FinancialBuzz.com’s latest Buzz on the Street Show: Featuring Our Corporate News Recap on UMG “Enters into an Agreement to Acquire Activate Entertainment LLC.”
UMG Media Ltd. entered into an agreement to acquire Activate Entertainment LLC (“Activate”). Activate is a creative management and production services company that specializes in esports events and activations.
Activate has offices in both Las Vegas and Los Angeles and is led by Chris Iaquinta and Dirk Hagen, who have combined over 40 years experience in the event management and production industry, with a focus on turnkey, custom activations for a wide variety of entertainment industries, both gaming related and beyond.
UMG Online is an eSports website, a high-quality next-generation gaming experience. With origins as a LAN event provider, the company is now set to branch out into the online gaming world. The daily source for tournaments and ladders, offered on multiple games across various platforms.
The eSports industry has captivated hundreds of millions of viewers worldwide through large tournaments in dazzling arenas. Predominantly, viewers mainly watch casual or competitive events through YouTube and Twitch. And the two platforms together collectively have a larger audience than HBO, Netflix and ESPN combined, according to Goldman Sachs. Primarily, most of the viewers are from Asia and 79% of worldwide viewers are under the age of 35 years. In 2017, viewers logged a total of 355 billion minutes on Twitch, representing a 22% growth year-over-year. At the time, companies mainly monetized eSports through sponsorships, but by 2022, Goldman Sachs projects that media rights will dominate the overall revenue stream for the industry. Media rights provide broadcast stations with the rights to stream pro league events. For instance, Activision signed a 2-year USD 90 Million agreement with Twitch to distribute its Overwatch League throughout North America. Moreover, League of Legends distributed its rights to ESPN+, Twitch, and YouTube. As a result, global eSports monetization is forecast to reach upwards of USD 2.96 Billion by 2022. Now, in combination with growing audience numbers and increasing monetization, organizations are able to hold large-scale tournaments that payout millions of dollars. Notably, Dota 2’s The International tournament is a year-long tournament series that is expected to pay out over USD 30 Million in 2019. Similarly, Epic Games’ Fortnite World Cup paid out USD 30 Million in prize winnings, however, unlike Dota 2, the tournament for each individual event only lasted a single day. Nevertheless, players had to compete in open online qualifiers in order to advance to the World Cup finals. Overall, just like any other media industry, the audience is key to the future growth of this market. And with the accelerating popularity of eSports, the industry is becoming a source of mainstream media for millions of people. According to data compiled by Goldman Sachs, the global eSports audience is expected to reach 276 million by 2022, increasing from 167 million in 2018.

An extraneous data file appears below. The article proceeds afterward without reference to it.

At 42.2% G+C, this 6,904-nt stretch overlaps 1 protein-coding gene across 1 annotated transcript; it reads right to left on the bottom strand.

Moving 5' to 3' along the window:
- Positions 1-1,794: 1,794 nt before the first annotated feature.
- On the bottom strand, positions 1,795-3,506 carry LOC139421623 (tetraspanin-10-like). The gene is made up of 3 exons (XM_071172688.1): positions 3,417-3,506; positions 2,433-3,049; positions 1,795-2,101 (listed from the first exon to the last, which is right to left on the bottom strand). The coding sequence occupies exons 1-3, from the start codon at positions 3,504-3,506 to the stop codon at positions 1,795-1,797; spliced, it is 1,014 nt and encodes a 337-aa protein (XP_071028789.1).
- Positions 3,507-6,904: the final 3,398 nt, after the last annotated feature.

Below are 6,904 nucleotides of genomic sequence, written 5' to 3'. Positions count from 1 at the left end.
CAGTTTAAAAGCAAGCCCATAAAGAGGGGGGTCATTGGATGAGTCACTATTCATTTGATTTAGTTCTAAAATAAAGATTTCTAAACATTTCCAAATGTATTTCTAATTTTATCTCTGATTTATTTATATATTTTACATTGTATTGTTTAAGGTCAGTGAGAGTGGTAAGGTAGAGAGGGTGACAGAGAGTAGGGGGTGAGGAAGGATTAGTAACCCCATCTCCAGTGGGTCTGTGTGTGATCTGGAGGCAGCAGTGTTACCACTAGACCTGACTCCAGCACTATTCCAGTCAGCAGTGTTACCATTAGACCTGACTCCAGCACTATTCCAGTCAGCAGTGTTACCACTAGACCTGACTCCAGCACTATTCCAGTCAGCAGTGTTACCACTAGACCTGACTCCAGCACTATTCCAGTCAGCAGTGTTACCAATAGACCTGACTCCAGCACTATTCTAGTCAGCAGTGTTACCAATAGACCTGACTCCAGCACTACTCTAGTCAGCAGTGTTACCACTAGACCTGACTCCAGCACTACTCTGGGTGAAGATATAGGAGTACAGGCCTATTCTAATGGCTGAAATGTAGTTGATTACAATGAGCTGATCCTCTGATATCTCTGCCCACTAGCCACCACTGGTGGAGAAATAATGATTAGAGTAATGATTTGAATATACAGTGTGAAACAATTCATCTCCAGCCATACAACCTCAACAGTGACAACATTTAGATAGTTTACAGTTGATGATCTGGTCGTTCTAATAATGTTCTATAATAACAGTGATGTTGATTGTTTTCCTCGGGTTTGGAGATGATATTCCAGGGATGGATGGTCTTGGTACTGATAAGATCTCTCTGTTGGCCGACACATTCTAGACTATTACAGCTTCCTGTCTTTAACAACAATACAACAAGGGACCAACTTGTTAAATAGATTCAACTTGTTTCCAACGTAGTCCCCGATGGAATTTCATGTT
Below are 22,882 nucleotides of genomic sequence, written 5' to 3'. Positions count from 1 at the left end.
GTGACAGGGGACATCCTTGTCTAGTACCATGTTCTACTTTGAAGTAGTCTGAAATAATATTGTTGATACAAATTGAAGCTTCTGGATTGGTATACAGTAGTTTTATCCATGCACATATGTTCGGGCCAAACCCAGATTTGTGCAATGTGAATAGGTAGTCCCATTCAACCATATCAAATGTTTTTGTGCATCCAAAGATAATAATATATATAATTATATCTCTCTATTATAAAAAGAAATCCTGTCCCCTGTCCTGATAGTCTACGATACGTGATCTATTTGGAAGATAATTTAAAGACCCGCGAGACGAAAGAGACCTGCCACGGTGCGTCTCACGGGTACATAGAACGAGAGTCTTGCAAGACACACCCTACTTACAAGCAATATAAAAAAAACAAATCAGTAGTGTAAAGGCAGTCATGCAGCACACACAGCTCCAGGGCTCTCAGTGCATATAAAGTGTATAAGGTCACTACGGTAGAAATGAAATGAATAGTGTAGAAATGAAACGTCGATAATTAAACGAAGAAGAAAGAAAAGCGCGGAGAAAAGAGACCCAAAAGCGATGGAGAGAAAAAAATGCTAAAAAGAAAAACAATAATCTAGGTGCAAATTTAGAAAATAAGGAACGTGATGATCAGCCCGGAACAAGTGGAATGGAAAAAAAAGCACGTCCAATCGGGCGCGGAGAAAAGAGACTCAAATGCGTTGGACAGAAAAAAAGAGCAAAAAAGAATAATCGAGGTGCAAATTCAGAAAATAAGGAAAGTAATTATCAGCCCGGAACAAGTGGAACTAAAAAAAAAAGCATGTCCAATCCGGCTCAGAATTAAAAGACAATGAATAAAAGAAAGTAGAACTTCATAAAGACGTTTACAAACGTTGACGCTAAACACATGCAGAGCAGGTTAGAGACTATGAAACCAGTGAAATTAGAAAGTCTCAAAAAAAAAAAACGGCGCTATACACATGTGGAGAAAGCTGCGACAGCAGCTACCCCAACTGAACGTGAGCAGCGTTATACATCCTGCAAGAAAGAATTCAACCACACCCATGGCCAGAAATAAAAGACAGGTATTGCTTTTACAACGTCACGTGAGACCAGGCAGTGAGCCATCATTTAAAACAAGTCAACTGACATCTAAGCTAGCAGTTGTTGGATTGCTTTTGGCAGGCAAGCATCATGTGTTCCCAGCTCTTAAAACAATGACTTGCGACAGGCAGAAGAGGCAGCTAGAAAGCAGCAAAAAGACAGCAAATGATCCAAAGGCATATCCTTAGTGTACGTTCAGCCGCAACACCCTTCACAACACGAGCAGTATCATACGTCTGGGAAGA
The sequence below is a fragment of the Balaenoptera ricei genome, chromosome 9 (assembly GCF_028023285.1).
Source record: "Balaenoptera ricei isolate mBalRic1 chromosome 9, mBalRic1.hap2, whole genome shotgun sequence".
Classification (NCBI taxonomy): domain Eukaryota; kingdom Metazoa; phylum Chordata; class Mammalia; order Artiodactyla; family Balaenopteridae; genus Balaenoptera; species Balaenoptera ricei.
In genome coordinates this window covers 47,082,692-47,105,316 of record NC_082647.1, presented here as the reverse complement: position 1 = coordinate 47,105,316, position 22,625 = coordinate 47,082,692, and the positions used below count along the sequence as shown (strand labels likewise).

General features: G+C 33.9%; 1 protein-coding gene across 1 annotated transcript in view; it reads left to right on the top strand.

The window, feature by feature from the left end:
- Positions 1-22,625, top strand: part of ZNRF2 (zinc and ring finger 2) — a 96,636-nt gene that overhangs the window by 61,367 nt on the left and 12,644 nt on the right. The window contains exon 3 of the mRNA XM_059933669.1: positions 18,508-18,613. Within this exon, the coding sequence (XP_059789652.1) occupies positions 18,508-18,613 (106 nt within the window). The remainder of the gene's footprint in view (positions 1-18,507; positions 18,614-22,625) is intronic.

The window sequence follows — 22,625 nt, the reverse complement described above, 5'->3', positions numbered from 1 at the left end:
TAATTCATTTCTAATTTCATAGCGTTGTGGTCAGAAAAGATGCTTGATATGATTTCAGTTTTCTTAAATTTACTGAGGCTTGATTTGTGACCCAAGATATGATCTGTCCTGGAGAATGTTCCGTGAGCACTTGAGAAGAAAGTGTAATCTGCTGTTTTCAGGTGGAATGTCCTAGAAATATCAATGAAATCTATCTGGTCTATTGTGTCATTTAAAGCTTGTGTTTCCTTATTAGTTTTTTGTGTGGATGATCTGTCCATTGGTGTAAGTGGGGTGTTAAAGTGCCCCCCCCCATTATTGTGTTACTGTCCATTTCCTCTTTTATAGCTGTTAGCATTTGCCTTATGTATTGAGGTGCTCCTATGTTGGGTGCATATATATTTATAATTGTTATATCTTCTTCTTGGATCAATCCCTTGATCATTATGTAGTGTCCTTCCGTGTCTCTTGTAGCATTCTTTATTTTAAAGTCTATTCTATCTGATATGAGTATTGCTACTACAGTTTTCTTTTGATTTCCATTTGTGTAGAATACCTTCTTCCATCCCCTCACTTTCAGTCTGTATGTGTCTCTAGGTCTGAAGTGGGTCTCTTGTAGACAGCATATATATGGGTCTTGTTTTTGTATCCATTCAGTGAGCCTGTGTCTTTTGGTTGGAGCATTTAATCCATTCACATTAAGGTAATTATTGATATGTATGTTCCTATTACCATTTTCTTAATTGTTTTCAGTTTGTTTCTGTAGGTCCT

A major reason why people enjoy watching eSports is the social interaction between one another, said Serrento, an editor for the Asian Dota 2 League. Studies have proven that social interaction is a big factor when it comes to both traditional sports and eSports. Generally, eSport events are shown through livestreams on broadcasting stations and spectators are usually allowed to chat with and interact with one another from the comfort of their own homes. Overall, market research firm Newzoo expects that there will be more than 2.4 billion people playing games around the world by the end of 2019, meaning that the total addressable market is much larger than traditional sports, especially ones that primarily appeal to specific regions. In a survey conducted by Magid and Battlefy, 89% of eSports viewers said they would watch live events to get better at the game. Additionally, 83% say they enjoy watching events at a professional level because they actively play the game already. And while professional tournaments only attract several thousand people in-person, the online community is exponentially larger. “Although the audience for gaming content is predominantly found online, traditional television is also making a play for viewers. The appeal of reaching those massive online audiences has TV executives jumping out of their seats,” said Andrew Paradise, Founder and Chief Executive Officer of mobile eSports company, Skillz. “Why? Games that began as two people huddled over the same vacuum tube screen, and then went global thanks to the rise of internet gaming, are now coming back to bring people together in person. People are consuming esports everywhere – together.”
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